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Brian Hoey
Writer and all around book nerd, Brian puts his English degree to good use turning words into magic. A great lover of beer, baseball, and books, he can write on Baltic Porter and Katherine Anne Porter with equal ease.

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John McCain’s Literary Farewell

By Brian Hoey. Oct 13, 2020. 9:00 AM.

Topics: American History

In the introduction to his last work, The Travails of Persiles and Sigismunda (1617), Cervantes writes what’s often considered to be one of literature’s most beautiful farewell messages. In it, the creator of Don Quixote (1605) discusses his ailing health, and recalls encountering a young admirer on the road to a nearby inn. The two ride together and chat for a while and ultimately part ways, giving Cervantes occasion to reflect poignantly on his life and works. The anecdote, though relatively full of good cheer and fellow feeling on its face, is tinged with a lingering melancholy that makes the whole encounter seem weightier in retrospect. For a modern reader separated from Cervantes by multiple centuries, it’s a moment of rare intimacy with the past.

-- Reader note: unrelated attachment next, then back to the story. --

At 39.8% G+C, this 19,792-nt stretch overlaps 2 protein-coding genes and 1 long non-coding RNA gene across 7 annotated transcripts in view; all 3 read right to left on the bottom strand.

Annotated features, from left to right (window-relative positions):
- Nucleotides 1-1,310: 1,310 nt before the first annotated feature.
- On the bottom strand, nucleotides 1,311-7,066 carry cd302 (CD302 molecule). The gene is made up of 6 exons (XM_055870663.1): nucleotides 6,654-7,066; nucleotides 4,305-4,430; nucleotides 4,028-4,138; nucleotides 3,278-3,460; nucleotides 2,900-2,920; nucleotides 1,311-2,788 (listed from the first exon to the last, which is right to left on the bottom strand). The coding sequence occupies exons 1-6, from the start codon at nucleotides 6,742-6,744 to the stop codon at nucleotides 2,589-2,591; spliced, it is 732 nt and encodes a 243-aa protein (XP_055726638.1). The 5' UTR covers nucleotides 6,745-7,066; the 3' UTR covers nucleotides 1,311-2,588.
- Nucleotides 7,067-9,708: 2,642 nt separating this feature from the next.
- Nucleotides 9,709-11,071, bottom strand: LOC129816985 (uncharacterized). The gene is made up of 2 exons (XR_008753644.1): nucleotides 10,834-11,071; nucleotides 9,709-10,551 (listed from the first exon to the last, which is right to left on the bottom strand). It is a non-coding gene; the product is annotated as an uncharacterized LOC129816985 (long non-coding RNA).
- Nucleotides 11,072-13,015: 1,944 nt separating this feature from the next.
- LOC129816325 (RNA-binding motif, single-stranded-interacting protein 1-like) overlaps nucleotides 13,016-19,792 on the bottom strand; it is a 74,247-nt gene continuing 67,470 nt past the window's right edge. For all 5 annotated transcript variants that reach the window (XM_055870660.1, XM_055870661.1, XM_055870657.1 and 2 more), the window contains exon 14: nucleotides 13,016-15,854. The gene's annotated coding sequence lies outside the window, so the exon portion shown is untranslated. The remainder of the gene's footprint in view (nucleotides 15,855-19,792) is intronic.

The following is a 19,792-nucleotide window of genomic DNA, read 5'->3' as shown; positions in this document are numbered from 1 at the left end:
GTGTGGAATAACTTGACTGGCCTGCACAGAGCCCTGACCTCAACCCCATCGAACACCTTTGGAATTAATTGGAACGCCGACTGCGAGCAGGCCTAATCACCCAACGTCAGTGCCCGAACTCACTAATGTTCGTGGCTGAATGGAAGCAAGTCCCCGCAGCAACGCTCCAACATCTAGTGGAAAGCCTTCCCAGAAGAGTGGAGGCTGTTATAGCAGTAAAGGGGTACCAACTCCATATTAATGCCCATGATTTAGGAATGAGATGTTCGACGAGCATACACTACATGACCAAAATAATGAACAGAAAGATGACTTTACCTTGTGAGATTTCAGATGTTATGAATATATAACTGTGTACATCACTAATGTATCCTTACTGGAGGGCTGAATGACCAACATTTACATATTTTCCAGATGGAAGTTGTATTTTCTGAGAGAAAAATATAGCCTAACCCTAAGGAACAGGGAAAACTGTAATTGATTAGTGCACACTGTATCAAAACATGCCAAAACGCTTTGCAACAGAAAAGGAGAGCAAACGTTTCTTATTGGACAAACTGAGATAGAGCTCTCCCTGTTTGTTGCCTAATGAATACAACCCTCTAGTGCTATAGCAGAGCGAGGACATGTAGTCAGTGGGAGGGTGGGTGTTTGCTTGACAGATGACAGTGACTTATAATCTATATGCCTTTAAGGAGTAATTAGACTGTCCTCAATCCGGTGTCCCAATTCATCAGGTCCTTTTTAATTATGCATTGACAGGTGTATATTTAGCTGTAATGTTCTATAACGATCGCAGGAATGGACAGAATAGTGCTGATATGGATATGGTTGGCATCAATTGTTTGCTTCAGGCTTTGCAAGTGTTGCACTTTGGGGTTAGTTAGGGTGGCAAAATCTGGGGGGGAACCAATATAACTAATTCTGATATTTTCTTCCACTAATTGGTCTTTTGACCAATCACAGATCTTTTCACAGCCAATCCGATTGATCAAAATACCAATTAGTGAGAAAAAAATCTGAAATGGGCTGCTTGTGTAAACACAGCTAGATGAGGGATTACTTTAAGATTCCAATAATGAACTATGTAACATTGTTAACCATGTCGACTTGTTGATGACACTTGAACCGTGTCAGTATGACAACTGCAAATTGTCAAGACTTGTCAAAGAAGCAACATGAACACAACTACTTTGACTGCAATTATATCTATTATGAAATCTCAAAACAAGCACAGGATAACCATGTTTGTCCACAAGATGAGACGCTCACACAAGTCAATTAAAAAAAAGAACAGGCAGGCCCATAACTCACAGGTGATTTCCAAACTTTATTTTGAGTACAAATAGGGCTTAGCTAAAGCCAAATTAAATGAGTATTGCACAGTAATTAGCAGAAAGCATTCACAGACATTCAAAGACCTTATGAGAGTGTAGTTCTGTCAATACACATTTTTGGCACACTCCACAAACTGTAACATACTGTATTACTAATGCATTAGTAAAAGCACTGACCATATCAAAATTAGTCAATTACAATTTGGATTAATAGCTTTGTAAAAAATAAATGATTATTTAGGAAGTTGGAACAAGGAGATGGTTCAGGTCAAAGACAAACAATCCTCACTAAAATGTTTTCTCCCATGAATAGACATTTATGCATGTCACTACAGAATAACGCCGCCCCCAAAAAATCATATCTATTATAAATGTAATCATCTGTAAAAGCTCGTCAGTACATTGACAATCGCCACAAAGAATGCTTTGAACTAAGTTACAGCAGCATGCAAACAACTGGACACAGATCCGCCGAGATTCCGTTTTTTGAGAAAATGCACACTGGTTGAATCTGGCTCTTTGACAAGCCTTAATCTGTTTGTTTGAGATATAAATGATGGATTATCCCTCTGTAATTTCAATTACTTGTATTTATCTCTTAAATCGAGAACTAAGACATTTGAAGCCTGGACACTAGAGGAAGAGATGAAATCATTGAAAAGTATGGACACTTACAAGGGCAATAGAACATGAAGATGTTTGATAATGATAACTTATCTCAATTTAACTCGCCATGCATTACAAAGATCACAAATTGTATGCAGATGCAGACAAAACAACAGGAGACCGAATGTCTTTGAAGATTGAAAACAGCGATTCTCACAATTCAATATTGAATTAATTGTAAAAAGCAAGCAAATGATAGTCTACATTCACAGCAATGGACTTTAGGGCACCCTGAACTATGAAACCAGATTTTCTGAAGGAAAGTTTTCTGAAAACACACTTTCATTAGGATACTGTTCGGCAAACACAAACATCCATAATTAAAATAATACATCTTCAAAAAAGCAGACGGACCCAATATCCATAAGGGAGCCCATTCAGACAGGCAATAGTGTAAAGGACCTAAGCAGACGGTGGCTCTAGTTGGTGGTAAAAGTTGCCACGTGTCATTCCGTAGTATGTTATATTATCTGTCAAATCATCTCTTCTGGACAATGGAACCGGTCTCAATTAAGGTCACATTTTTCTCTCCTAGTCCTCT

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Movie Adaptations Aren’t All Bad: Tom Hanks Proves It

By Brian Hoey. Jul 29, 2020. 9:00 AM.

Topics: Movie Tie-Ins

As emotionally fraught as it can be for readers to see their beloved classics adapted for the big screen—even when those adaptations are faithful and well-produced—movies improve upon their bookish source material just as often as they botch it. Surely this seems like sacrilege coming from an antiquarian books blog, but let’s do a little thought experiment: Let’s say that there’s a roughly even distribution of (1) good movies based on good books, (2) bad movies based on good books, (3) good movies based on bad (or just okay) books, and (4) bad movies based on bad books.